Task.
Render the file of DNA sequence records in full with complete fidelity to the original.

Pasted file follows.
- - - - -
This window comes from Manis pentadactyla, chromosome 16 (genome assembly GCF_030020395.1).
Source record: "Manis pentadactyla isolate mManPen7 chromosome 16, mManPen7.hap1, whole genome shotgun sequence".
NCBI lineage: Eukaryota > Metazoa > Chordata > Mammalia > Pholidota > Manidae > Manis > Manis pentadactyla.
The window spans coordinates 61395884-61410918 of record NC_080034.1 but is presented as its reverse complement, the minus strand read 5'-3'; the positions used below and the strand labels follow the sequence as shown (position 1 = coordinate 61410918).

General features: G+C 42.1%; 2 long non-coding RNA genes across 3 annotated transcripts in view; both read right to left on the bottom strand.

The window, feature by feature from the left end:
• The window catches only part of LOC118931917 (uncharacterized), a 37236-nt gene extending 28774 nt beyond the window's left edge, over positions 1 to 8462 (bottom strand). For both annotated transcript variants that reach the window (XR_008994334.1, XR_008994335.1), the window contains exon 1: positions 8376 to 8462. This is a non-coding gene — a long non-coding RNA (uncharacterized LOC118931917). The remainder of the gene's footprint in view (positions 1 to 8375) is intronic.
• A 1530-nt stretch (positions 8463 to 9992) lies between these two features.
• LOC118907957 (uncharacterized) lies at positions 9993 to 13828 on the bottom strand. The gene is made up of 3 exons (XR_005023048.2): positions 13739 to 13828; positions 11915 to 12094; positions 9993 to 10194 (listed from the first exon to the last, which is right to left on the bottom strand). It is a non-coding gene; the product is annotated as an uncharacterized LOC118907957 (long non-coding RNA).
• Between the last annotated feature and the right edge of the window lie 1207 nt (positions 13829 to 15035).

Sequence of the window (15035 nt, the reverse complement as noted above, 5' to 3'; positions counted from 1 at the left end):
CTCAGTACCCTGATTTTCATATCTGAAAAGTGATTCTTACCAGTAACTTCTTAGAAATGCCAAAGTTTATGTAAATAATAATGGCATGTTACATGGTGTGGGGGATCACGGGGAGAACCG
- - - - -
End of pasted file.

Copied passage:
This window comes from Manis pentadactyla, chromosome 16 (genome assembly GCF_030020395.1).
Source record: "Manis pentadactyla isolate mManPen7 chromosome 16, mManPen7.hap1, whole genome shotgun sequence".
NCBI lineage: Eukaryota > Metazoa > Chordata > Mammalia > Pholidota > Manidae > Manis > Manis pentadactyla.
The window spans coordinates 61395884-61410918 of record NC_080034.1 but is presented as its reverse complement, the minus strand read 5'-3'; the positions used below and the strand labels follow the sequence as shown (position 1 = coordinate 61410918).

General features: G+C 42.1%; 2 long non-coding RNA genes across 3 annotated transcripts in view; both read right to left on the bottom strand.

The window, feature by feature from the left end:
• The window catches only part of LOC118931917 (uncharacterized), a 37236-nt gene extending 28774 nt beyond the window's left edge, over positions 1 to 8462 (bottom strand). For both annotated transcript variants that reach the window (XR_008994334.1, XR_008994335.1), the window contains exon 1: positions 8376 to 8462. This is a non-coding gene — a long non-coding RNA (uncharacterized LOC118931917). The remainder of the gene's footprint in view (positions 1 to 8375) is intronic.
• A 1530-nt stretch (positions 8463 to 9992) lies between these two features.
• LOC118907957 (uncharacterized) lies at positions 9993 to 13828 on the bottom strand. The gene is made up of 3 exons (XR_005023048.2): positions 13739 to 13828; positions 11915 to 12094; positions 9993 to 10194 (listed from the first exon to the last, which is right to left on the bottom strand). It is a non-coding gene; the product is annotated as an uncharacterized LOC118907957 (long non-coding RNA).
• Between the last annotated feature and the right edge of the window lie 1207 nt (positions 13829 to 15035).

Sequence of the window (15035 nt, the reverse complement as noted above, 5' to 3'; positions counted from 1 at the left end):
CTCAGTACCCTGATTTTCATATCTGAAAAGTGATTCTTACCAGTAACTTCTTAGAAATGCCAAAGTTTATGTAAATAATAATGGCATGTTACATGGTGTGGGGGATCACGGGGAGAACCG